The Barbican is one of Europe’s leading multi-arts and conference venues, presenting a range of artistic talent from theatre, galleries, films and dance. The London Symphony Orchestra also calls this wonderful venue home.
The centre itself is funded by the City of London and was built as a gift to the nation, opening its doors for the first time on the 3rd March 1982 by Queen Elizabeth II. It is a building often widely celebrated, a wonderful tourist attraction, especially due to it’s contrasting brutalist architecture.
To describe and summarise the Barbican is a difficult feat for anyone, as it works and offers such a wide range of services. Not only does it offer performances to visit, but also community masterclasses, schools for young people, and tours of London.
Over the past few decades the Barbican has played host to some of the best artistic exhibitions in London. At the moment they are playing host to ‘Strange and Familiar’ a photography exhibition of Britain photographed by foreigners from the 1930s onwards. It celebrates the work of leading photographers such as Henri Cartier-Bresson, Robert Frank, and Garry Winogrand (you can read more and book tickets here: http://www.barbican.org.uk/artgallery/event-detail.asp?ID=17922)
Ballet is also a big part of the Barbican, with Ballet Black being their most recent show. Ballet Black is a company for international dancers of black and Asian descent, with three bold and inventive choreographers blending the cultures into an irresistible ordeal of narrative and abstract dance (you can read more here: http://www.barbican.org.uk/theatre/event-detail.asp?ID=18677)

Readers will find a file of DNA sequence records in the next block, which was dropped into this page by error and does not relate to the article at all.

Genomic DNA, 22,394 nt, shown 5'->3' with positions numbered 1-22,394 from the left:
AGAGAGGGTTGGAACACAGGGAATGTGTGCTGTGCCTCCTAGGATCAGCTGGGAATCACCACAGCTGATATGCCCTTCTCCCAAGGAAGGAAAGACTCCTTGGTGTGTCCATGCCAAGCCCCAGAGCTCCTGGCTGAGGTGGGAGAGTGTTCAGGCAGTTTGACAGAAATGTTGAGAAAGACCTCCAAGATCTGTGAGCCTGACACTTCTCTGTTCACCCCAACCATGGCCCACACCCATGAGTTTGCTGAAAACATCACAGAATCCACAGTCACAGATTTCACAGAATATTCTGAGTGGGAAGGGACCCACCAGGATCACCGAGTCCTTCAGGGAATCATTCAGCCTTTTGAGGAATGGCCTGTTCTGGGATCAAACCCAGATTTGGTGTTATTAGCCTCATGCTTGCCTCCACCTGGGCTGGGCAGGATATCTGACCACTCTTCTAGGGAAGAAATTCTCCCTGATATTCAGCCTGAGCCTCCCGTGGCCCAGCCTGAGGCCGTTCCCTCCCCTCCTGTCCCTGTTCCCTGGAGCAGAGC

One of the greatest parts of the Barbican is its film section. Whilst it may be a cinema, it isn’t any ordinary cinema in London. The Barbican plays host to many independent and historical films, reviving the past and present of the film industry. During the Valentine’s Day period they offered a selection of old films which tackled love as a tragedy or from a horror perspective. Now, they are playing host to the Human Rights Watch Film Festival, and the film High-Rise accompanied by a ScreenTalk by the director Ben Wheatley (more about the films is available here: http://www.barbican.org.uk/film)
As highlighted, the Barbican offers such a diverse variety of information and really is a feat of British accomplishment with regards to culture and the arts. It truly is a place to visit, and an iconic landmark in all respects for London.